During Institutions by Artists, Fillip was pleased to present a series of free, parallel events in the lobby of SFU Woodward’s that investigated the material culture produced by the institutional practices of artists. The Print Centre featured talks, launches, and screenings by conference presenters and attendees. Presented in collaboration with a temporary book store hosted by Motto Books (Berlin).

  14. Print Centre Event 3

    OpenAIRE

    Hadbavny, Michelle

    2012-01-01

    During Institutions by Artists, Fillip was pleased to present a series of free, parallel events in the lobby of SFU Woodward’s that investigated the material culture produced by the institutional practices of artists. The Print Centre featured talks, launches, and screenings by conference presenters and attendees. Presented in collaboration with a temporary book store hosted by Motto Books (Berlin).

  15. Language As Social Event.

    Science.gov (United States)

    Harste, Jerome C.

    A taxonomy developed for the study of the growth and development of written language from the perspective of social event was tested with a group of 68 children, aged three to six years. The subjects were presented with a wide variety of environmental print messages (road signs, toys, fast food signs, and household products) and were questioned…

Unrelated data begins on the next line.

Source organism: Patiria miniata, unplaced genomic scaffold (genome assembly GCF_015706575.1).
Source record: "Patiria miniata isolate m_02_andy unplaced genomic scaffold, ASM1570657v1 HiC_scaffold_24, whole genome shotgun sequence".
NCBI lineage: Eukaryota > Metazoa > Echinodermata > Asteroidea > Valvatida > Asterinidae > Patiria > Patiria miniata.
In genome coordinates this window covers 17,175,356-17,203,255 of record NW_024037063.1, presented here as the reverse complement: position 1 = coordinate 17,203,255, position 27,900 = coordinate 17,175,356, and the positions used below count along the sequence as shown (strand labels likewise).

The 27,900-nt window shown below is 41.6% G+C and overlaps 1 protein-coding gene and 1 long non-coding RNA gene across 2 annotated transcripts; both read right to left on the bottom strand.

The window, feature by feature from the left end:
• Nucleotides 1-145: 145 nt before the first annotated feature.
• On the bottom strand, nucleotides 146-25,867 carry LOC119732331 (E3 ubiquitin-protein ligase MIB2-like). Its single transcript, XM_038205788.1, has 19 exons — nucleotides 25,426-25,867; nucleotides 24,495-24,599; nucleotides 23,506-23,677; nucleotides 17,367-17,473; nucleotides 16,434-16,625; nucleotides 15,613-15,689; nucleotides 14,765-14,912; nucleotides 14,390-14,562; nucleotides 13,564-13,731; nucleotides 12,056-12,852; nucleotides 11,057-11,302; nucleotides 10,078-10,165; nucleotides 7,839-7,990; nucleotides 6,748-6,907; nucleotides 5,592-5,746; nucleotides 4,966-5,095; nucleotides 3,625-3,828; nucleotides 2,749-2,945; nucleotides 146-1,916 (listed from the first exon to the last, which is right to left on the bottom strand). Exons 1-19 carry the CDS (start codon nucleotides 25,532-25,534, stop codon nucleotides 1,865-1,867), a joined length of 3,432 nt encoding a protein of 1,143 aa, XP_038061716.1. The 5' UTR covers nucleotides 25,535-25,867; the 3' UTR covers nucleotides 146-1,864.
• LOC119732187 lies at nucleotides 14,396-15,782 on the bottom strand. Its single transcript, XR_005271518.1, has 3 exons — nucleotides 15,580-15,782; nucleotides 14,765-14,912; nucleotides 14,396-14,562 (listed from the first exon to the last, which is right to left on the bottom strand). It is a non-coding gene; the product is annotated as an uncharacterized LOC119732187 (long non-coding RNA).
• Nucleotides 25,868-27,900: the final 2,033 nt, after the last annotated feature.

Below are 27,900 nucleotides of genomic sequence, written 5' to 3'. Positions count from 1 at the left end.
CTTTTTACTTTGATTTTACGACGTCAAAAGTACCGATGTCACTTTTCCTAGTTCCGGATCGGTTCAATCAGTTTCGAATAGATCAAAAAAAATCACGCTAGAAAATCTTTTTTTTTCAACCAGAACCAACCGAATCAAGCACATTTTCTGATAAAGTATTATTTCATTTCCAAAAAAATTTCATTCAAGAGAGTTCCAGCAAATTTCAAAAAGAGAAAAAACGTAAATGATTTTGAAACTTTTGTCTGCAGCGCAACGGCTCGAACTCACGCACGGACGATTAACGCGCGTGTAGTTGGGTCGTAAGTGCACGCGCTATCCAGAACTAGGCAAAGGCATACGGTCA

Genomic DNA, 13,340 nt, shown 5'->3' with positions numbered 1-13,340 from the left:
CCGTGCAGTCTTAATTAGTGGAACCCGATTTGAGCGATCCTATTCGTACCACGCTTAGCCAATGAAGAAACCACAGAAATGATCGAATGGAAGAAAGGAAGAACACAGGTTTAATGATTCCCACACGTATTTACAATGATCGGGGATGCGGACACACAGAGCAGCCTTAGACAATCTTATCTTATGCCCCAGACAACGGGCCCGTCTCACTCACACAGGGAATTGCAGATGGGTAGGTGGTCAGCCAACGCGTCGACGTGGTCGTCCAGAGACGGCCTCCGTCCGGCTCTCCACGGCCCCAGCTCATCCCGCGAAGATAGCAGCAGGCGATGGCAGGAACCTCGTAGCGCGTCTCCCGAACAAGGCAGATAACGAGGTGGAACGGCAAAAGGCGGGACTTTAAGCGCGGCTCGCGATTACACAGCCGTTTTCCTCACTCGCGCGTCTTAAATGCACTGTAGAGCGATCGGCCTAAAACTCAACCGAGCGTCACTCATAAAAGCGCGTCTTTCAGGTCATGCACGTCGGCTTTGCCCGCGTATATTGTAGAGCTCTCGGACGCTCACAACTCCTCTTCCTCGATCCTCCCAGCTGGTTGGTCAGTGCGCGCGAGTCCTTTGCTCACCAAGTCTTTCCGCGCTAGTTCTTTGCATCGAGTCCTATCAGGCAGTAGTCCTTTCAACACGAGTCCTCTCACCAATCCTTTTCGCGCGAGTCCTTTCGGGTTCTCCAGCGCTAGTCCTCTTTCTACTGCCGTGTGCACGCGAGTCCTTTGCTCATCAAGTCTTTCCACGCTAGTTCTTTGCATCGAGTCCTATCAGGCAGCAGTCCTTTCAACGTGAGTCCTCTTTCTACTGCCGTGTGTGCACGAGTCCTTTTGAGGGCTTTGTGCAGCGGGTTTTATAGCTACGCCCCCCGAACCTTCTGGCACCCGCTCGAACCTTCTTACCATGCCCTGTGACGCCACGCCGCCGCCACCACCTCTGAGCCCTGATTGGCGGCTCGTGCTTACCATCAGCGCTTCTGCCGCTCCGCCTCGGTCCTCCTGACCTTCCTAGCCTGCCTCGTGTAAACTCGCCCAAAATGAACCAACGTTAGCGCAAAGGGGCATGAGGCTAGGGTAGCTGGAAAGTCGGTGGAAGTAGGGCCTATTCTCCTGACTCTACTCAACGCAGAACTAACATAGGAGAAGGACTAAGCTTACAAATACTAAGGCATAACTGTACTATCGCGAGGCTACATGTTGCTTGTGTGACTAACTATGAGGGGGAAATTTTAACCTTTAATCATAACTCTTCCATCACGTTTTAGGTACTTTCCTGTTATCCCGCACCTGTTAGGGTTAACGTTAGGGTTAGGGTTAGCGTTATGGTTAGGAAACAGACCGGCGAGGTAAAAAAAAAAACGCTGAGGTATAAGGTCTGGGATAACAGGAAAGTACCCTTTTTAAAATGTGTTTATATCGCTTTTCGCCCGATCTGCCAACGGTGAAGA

16. Business Event Notification Service (BENS)

    Data.gov (United States)

    Department of Veterans Affairs — BENS provides a notification of pre-defined business events to applications, portals, and automated business processes. Such events are defined in the Event Catalog,...

  17. Validity of the Spanish version of the Emotional Labour Scale.

    Science.gov (United States)

    Picardo, Juan M; López-Fernández, Consuelo; Hervás, María José Abellán

    2014-06-01

    In this article we address concerns raised by Brumit and Glenn (2013) regarding the validity of the Spanish version of the Emotional Labour Scale (ELS). We respond to requests in relation to the translated version of the scale and the eigenvalue series. We also give an explanation of the differences in results between the original version and the Spanish version of the scale. Copyright © 2014 Elsevier Ltd. All rights reserved.

  18. Event-Based Activity Modeling

    DEFF Research Database (Denmark)

    Bækgaard, Lars

    2004-01-01

    We present and discuss a modeling approach that supports event-based modeling of information and activity in information systems. Interacting human actors and IT-actors may carry out such activity. We use events to create meaningful relations between information structures and the related...... activities inside and outside an IT-system. We use event-activity diagrams to model activity. Such diagrams support the modeling of activity flow, object flow, shared events, triggering events, and interrupting events....

  19. Detailed analysis of the Japanese version of the Rapid Dementia Screening Test, revised version.

    Science.gov (United States)

    Moriyama, Yasushi; Yoshino, Aihide; Muramatsu, Taro; Mimura, Masaru

    2017-11-01